Happy birthday, Blizzard!
Feb 09
// Vikki Blake
To celebrate its upcoming birthday, Blizzard has released a video as a thank you to all the fans who have supported the developer over the last 25 years.   "Here’s to 25 years of creating some of the most epic memo...
Dangerous Golf photo
Dangerous Golf

Devs are already thinking about the next generation of consoles


Devs need to 'build for that future now'
Feb 09
// Vikki Blake
Ex-Need for Speed dev Paul Ross is already thinking of next generation consoles. Talking to Edge (via VideoGamer), former tech director Ross - who’s currently working on Dangerous Golf - said he wanted to "start to...
Pancakes photo
Pancakes

Get flipped on with this awesome Undertale pancake


Happy Pancake Day!
Feb 09
// Joe Parlock
Today is the most important day. Christmas go screw itself and New Year can piss off because today is the most wonderful time of the year: it’s Pancake Day. Whether you’re religious or not, today’s a day wh...
Pokemon photo
Pokemon

Watch Pokemon: The First Movie online for free


Poor Mewtwo
Feb 08
// Kyle MacGregor
You can now watch Pokémon: The First Movie via Pokémon TV, The Pokémon Company's official video streaming service, via your web browser, iPhone, iPad, Kindle, or Android device. I can ...
GameTrailers photo
GameTrailers

GameTrailers shuts down after 13 years


Best of luck to everyone affected
Feb 08
// Kyle MacGregor
GameTrailers is no more, the site announced today after 13 years in business. The unfortunate news was officially announced via the website's social media feeds, and was later confirmed by both Editor-in-Chief Brandon Jo...
PS VITA photo
PS VITA

Shiren the Wanderer saunters westward on Vita


Arriving July 26 in North America
Feb 08
// Kyle MacGregor
The fifth entry in Spike Chunsoft's Shiren The Wanderer series is coming west this summer. Aksys Games announced the good news earlier today over at the PlayStation Blog, revealing plans to publish the Mystery Dungeon spin-of...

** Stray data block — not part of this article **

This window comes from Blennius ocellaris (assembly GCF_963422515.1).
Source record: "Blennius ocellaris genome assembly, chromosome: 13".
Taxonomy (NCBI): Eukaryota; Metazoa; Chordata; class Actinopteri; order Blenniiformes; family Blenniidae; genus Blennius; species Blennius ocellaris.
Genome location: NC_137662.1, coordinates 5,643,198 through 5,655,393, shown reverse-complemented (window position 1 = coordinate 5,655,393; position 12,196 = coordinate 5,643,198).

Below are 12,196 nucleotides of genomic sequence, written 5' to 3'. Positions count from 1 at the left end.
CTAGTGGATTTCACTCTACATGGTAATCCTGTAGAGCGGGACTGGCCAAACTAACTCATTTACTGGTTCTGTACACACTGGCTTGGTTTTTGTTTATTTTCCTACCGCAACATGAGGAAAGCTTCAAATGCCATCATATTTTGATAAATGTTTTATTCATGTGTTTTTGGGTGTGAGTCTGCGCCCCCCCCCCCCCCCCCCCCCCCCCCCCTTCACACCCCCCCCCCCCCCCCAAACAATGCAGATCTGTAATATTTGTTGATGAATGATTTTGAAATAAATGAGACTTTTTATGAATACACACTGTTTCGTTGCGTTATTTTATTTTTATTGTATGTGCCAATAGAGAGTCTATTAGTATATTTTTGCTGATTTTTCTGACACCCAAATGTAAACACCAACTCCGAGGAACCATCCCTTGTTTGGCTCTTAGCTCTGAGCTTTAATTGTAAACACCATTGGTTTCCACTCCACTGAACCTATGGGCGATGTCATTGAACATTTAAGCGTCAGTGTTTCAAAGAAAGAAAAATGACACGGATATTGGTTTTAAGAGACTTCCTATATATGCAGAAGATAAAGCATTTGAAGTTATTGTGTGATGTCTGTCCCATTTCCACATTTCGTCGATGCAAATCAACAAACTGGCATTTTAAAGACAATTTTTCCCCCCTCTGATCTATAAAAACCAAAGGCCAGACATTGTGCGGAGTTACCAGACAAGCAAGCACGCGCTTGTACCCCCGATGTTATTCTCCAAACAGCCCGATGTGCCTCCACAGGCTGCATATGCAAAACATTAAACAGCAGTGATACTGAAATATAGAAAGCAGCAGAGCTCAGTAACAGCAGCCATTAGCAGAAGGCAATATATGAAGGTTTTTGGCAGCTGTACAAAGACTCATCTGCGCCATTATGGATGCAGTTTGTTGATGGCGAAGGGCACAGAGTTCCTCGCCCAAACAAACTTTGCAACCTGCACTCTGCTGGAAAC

The Divison photo
The Divison

Ubisoft didn't take 9/11 into consideration when making The Division


The subject apparently never came up
Feb 08
// Kyle MacGregor
Ubisoft recently held a press event for Tom Clancy's The Division in New York City, which is also the setting for the upcoming third-person shooter's post-pandemic survival story. The Division takes place in the wake of what ...
Promoted Blog photo
Promoted Blog

Comments of the Week: Love Love Love


Promoted from our Community Blogs
Feb 08
// Dreamweaver
Goooooooooooooooooooooood evening to all of my lovely audience members! Quick question: what the hell are you doing right now, and why isn't it showering me with love and affection? After all, your dear host, Dreamweaver, is ...
Firewatch photo
Firewatch

Get real printed pictures from Firewatch's photo mode


What else is on that old Kodak?
Feb 08
// Brett Makedonski
When Firewatch releases tomorrow, it'll have a neat little bit of functionality that blurs the line between video game and real life. Photo modes traditionally are used as a passive feature to memorialize something ...
Deals photo
Deals

Buy an Xbox One, get a $75 gift card plus a free game from Microsoft


Microsoft wants your tax refund
Feb 08
// Dealzon
Microsoft wants you to blow your tax refund on an Xbox One. To prove it, the Microsoft Store has fired up its Presidents' Day sale a week ahead of time. Xbox One bundles (including two new bundles) now have the first decent b...
Plague Inc on Steam photo
Plague Inc on Steam

Plague Inc: Evolved leaves Early Access soon


Spread disease with a friend
Feb 08
// Jordan Devore
After nearly two years and some 800,000 copies sold, Plague Inc: Evolved is ready for a full release on Windows, Mac, and Linux. That'll happen next Thursday, February 18. "By the time we launch, 18 major Evolutions (updates)...
Cookie Clicker photo
Cookie Clicker

Cookie Clicker wants back in your life


Version 2.0 is here
Feb 08
// Jordan Devore
Sorry about this. A new version of Cookie Clicker launched today with a revamped ascension system, quality-of-life improvements, and a cookie dragon, among many other additions. I'm telling you about it because I am a bad man...
And another one photo
And another one

Somehow DJ Khaled fits perfectly in The Witness


You smart. You very smart. We the best.
Feb 08
// Jed Whitaker
I've been playing through Jonathan Blow and gang's The Witness of which I have very mixed feelings -- unlike Brett who gave the game a perfect score in his review -- but that hasn't stopped me from falling in love ...
Bloodborne photo
Bloodborne

Badass blacksmiths make Bloodborne's iconic Saw Cleaver


Cleaver? I...
Feb 08
// Brett Makedonski
Bloodborne's rife with unique weapons, almost all of them fitting the criteria of being interesting enough to warrant a real-life adaption. But, the Saw Cleaver edges out the rest this time and is the one that's actually mad...

Review: Assassin's Creed Chronicles: Russia

Feb 08 // Chris Carter